Let’s face it, no one looks forward to receiving bills, but your customers do expect them. These essential communications provide your business with a captive audience – and many businesses aren’t taking full advantage of the value these documents provide. Taking into consideration what your customers want in regards to bills and other transactional communications could result not only happier customers but also increased business.
Customer billing and payments are as much an opportunity to provide excellent customer service as they are a core operational and accounting function. Leading companies leverage their billing and payments process to achieve far more than just the collections of payments; they use techniques to forge stronger customer relationships and gain greater insight into customer wants and needs.
Electronic Invoice Presentment and Payment (EIPP) is a process that improves B2B invoicing, payments, and collections capabilities - from enhanced print and mail functionality to a comprehensive print, electronic and web portal suite of capabilities. An EIPP solution/strategy provides a bi‐directional bridge between a supplier’s Accounts Receivable Systems and their customers’ Account Payable Processes – giving both the information and data necessary to accurately process and manage all the elements involved in revenue and expense reconciliation.
There are very few independent research studies on Enterprise-level Electronic Invoice Presentment and Payment (EIPP) that focus on North America. For that reason, CEDAR has sponsored an independent research study to uncover best practices for improved customer experience and communication throughout the invoice lifecycle. After the completion of the study and extensive analysis of the results, it was clear that there is significant room for improvement in the way enterprises communicate with their customers.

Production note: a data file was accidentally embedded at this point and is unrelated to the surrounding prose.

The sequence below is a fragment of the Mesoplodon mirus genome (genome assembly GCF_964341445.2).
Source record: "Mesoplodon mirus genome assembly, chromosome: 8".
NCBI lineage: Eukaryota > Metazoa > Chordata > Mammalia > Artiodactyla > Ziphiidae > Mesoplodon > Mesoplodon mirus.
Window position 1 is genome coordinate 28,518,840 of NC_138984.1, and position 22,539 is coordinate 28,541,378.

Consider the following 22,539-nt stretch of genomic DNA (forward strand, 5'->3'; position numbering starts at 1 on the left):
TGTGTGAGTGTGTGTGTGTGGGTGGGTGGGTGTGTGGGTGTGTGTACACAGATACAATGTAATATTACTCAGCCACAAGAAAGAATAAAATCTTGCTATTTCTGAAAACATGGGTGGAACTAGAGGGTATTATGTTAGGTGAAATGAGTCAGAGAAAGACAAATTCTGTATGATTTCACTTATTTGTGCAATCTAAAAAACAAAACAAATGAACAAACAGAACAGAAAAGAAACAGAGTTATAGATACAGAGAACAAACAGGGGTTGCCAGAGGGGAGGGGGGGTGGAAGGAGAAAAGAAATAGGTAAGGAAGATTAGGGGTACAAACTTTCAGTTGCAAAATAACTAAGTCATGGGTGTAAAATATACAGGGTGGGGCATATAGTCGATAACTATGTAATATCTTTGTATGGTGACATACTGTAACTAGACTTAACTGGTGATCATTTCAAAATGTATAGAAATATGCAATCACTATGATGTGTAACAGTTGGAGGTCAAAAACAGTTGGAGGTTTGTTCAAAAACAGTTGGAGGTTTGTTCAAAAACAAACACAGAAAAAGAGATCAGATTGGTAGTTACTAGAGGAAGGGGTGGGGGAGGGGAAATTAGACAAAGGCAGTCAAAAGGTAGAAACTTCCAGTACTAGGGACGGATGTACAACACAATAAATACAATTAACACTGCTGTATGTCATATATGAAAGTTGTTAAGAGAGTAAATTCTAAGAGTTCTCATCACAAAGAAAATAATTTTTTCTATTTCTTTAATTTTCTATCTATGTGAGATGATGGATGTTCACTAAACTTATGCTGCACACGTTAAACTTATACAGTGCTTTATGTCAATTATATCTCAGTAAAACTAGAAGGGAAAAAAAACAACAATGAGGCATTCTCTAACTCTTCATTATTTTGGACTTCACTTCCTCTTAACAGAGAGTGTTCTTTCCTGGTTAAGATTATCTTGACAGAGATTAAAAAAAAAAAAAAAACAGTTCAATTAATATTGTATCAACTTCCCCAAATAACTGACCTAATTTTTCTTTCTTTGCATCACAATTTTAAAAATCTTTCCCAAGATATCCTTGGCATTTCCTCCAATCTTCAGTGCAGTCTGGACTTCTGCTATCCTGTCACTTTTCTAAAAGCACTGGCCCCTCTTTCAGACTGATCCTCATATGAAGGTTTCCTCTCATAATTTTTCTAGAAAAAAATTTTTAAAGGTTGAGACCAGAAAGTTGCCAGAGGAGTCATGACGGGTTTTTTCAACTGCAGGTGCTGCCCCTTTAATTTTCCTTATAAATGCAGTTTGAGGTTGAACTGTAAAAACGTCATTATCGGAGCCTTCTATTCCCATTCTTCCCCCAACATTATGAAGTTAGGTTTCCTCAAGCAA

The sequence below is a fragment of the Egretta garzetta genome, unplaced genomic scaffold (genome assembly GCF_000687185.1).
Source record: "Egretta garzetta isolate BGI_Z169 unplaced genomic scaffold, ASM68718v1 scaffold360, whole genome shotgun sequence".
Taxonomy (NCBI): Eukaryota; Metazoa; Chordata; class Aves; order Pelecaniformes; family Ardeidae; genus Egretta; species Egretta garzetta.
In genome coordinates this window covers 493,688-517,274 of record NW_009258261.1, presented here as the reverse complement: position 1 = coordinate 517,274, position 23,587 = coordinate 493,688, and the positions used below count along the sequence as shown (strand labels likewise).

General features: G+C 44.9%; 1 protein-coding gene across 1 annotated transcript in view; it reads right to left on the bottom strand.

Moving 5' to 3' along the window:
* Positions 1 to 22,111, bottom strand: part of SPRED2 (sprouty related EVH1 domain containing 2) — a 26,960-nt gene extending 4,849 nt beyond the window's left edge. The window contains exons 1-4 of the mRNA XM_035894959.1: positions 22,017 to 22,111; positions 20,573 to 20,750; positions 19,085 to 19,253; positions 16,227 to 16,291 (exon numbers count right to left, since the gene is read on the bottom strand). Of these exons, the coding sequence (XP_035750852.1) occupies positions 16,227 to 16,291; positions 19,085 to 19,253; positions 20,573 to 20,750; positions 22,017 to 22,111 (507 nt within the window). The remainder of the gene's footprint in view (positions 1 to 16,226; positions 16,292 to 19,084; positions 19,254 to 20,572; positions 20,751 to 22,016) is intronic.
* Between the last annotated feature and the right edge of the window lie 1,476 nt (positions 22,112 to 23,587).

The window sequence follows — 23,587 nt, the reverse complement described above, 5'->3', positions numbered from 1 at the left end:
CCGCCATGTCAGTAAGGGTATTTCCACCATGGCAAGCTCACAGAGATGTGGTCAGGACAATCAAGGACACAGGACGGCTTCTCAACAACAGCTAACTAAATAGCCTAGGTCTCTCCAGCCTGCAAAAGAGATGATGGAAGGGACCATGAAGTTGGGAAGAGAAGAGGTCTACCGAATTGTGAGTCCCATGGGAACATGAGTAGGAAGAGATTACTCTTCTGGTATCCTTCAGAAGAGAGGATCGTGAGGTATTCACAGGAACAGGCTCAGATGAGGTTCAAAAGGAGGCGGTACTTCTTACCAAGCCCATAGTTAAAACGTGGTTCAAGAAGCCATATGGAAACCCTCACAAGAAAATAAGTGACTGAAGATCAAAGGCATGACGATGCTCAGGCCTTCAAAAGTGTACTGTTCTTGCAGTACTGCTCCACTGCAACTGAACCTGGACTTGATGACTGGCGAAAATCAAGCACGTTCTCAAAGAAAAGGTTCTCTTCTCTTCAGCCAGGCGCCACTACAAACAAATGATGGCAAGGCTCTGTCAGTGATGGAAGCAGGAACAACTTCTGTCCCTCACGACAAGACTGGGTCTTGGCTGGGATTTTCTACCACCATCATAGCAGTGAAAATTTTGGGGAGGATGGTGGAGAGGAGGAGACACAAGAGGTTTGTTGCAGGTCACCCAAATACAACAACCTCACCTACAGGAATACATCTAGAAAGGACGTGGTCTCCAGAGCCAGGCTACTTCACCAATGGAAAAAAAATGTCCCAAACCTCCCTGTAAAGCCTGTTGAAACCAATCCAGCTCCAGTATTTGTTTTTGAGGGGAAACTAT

While there are many reasons to consider an e-invoicing solution, we see four main reasons why an EIPP (Electronic Invoice Presentment and Payment) solution should be one of your top priorities in 2013. The immediate and long term benefits that come from the implementation of an e-invoicing solution are proven and very hard to ignore.
A friend recently experienced a leaky toilet. Thank goodness instead of calling me, he called a plumbing company to address the issue, and it was resolved successfully within a few hours. Yet a couple weeks later, he received the bill and was flabbergasted. The total was twice as much as he had expected. After a little reflection, he realized why. Instead of sending one plumber, which in his opinion would have been sufficient based upon the issue, the company sent two. He hadn’t thought of it at the time, but each man was being billed by the hour independent of the other. What took a few hours in real time took several in billing time.
It is no surprise that technology has transformed the invoicing and billing transaction process between you and your customers over the past decade. Many large corporations have acquired smaller businesses over the years and as a result a system is put in place to communicate between the newly acquired company, the parent company, and the customers. These systems are at times rushed and the complexity of the system limits the customers’ ability to perform any type of self service.
True story: I bought a new home in March. When I received my first natural gas bill in the mail, the bill summary on the front page of the printed statement showed an amount due of $160. That seemed pretty high but I assumed it must have included a connection charge or something. However, when I looked at the charges summarized in the bill summary block on that first page, they clearly didn’t add up to the $160.00 shown in the “Total Due” line item. In fact, I added them and they totaled $100.00. That was confusing. I turned the bill over and there was the $60.00 service charge under “Additional Charges” on the second page.